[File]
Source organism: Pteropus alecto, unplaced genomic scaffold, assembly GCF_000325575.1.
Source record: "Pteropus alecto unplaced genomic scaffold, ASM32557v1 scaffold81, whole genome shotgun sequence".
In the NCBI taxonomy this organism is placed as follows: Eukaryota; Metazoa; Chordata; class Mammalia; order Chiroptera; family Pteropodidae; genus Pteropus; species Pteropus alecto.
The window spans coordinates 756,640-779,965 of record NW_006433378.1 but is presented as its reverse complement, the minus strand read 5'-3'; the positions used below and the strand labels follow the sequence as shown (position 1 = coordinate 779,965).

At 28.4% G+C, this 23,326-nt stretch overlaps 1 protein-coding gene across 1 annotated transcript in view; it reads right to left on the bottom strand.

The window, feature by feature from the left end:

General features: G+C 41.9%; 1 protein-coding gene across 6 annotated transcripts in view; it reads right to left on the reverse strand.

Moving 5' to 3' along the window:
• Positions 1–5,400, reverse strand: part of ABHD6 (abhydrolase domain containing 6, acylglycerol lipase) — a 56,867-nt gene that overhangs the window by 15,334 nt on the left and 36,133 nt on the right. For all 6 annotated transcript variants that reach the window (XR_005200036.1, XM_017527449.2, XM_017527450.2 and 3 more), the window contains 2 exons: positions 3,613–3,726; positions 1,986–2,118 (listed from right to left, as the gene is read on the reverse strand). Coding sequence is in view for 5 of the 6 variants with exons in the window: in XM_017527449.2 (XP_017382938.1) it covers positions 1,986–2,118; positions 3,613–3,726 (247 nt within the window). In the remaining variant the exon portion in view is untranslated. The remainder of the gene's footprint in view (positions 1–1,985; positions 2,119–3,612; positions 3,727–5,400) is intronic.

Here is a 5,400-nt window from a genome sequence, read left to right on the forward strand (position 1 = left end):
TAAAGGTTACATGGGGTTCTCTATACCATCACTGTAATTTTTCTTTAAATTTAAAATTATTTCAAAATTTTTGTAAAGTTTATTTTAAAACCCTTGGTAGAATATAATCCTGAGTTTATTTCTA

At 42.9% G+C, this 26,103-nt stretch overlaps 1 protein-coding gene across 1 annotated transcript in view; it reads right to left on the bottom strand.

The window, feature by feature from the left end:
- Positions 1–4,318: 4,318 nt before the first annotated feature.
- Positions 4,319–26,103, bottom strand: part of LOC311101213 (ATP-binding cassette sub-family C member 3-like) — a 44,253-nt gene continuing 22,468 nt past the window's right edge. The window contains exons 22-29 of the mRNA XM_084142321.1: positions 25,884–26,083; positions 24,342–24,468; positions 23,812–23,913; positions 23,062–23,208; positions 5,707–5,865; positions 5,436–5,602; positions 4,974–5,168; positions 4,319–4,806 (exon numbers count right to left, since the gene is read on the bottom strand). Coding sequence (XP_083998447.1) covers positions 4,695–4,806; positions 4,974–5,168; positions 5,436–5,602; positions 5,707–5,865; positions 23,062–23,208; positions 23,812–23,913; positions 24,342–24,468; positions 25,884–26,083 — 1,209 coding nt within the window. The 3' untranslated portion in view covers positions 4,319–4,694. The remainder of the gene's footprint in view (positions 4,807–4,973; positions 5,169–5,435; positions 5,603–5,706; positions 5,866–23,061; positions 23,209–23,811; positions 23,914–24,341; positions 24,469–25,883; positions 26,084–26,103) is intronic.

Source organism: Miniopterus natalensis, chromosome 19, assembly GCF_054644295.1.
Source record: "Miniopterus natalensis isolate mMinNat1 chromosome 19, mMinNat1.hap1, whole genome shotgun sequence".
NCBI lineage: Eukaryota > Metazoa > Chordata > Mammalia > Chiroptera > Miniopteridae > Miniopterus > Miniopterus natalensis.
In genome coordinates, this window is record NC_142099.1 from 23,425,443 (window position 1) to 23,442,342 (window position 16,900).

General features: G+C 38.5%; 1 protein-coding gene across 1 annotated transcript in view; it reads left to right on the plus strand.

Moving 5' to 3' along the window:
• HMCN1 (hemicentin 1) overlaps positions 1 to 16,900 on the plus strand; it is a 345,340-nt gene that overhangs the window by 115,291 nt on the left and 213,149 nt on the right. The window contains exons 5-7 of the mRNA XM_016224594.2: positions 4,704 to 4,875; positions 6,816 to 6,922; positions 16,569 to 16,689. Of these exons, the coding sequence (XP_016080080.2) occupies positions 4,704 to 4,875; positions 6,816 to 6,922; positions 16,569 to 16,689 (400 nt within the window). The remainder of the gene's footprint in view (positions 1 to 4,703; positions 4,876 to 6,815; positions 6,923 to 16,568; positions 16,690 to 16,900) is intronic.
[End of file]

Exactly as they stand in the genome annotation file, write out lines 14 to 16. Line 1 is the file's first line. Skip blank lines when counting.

- Positions 1–4,318: 4,318 nt before the first annotated feature.
- Positions 4,319–26,103, bottom strand: part of LOC311101213 (ATP-binding cassette sub-family C member 3-like) — a 44,253-nt gene continuing 22,468 nt past the window's right edge. The window contains exons 22-29 of the mRNA XM_084142321.1: positions 25,884–26,083; positions 24,342–24,468; positions 23,812–23,913; positions 23,062–23,208; positions 5,707–5,865; positions 5,436–5,602; positions 4,974–5,168; positions 4,319–4,806 (exon numbers count right to left, since the gene is read on the bottom strand). Coding sequence (XP_083998447.1) covers positions 4,695–4,806; positions 4,974–5,168; positions 5,436–5,602; positions 5,707–5,865; positions 23,062–23,208; positions 23,812–23,913; positions 24,342–24,468; positions 25,884–26,083 — 1,209 coding nt within the window. The 3' untranslated portion in view covers positions 4,319–4,694. The remainder of the gene's footprint in view (positions 4,807–4,973; positions 5,169–5,435; positions 5,603–5,706; positions 5,866–23,061; positions 23,209–23,811; positions 23,914–24,341; positions 24,469–25,883; positions 26,084–26,103) is intronic.

Source organism: Miniopterus natalensis, chromosome 19, assembly GCF_054644295.1.